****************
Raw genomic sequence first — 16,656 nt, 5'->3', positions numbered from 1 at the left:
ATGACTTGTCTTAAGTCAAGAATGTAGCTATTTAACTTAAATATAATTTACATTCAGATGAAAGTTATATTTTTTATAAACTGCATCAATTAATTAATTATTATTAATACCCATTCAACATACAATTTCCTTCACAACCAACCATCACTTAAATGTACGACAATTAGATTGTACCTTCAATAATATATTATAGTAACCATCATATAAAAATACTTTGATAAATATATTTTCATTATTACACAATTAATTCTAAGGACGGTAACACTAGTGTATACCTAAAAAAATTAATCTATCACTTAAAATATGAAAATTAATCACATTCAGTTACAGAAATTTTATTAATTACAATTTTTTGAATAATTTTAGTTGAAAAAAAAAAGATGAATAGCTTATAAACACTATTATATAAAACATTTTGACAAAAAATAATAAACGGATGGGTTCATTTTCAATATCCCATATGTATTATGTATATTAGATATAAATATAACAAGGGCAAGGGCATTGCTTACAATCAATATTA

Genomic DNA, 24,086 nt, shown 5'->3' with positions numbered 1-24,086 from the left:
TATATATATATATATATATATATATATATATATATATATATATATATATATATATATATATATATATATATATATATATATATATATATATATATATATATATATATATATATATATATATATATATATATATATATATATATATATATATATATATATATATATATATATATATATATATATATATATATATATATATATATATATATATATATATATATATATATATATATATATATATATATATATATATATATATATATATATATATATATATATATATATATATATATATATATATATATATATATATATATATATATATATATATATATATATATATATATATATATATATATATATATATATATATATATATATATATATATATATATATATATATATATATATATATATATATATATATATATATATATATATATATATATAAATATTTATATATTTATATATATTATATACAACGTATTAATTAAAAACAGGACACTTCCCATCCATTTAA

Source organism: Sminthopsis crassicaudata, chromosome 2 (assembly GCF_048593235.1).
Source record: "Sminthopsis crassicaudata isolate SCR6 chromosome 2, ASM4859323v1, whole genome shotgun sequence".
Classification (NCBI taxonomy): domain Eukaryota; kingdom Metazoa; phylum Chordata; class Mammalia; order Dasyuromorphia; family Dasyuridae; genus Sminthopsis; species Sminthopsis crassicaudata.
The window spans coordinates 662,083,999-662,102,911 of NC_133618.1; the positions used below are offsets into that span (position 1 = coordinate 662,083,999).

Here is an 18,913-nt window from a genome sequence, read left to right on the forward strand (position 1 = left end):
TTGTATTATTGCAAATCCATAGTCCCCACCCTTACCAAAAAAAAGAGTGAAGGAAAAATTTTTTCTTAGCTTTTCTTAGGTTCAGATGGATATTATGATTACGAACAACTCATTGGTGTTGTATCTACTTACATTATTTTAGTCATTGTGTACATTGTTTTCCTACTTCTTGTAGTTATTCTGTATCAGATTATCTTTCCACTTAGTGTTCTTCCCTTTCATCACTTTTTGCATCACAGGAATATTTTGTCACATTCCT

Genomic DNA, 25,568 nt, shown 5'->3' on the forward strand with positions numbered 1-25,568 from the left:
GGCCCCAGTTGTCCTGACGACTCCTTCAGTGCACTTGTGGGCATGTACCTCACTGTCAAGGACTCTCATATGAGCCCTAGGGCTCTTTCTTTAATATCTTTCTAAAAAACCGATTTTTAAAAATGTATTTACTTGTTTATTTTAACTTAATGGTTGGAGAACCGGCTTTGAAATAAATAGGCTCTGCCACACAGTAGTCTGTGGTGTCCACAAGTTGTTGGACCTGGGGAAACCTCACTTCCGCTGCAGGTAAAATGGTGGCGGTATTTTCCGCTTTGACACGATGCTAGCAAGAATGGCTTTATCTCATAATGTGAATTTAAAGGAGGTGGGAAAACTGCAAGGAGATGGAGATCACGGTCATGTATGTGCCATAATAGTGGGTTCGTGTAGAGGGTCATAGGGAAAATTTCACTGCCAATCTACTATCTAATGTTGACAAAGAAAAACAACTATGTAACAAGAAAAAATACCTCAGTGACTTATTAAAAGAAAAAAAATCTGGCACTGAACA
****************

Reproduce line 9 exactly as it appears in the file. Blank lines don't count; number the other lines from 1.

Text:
Here is an 18,913-nt window from a genome sequence, read left to right on the forward strand (position 1 = left end):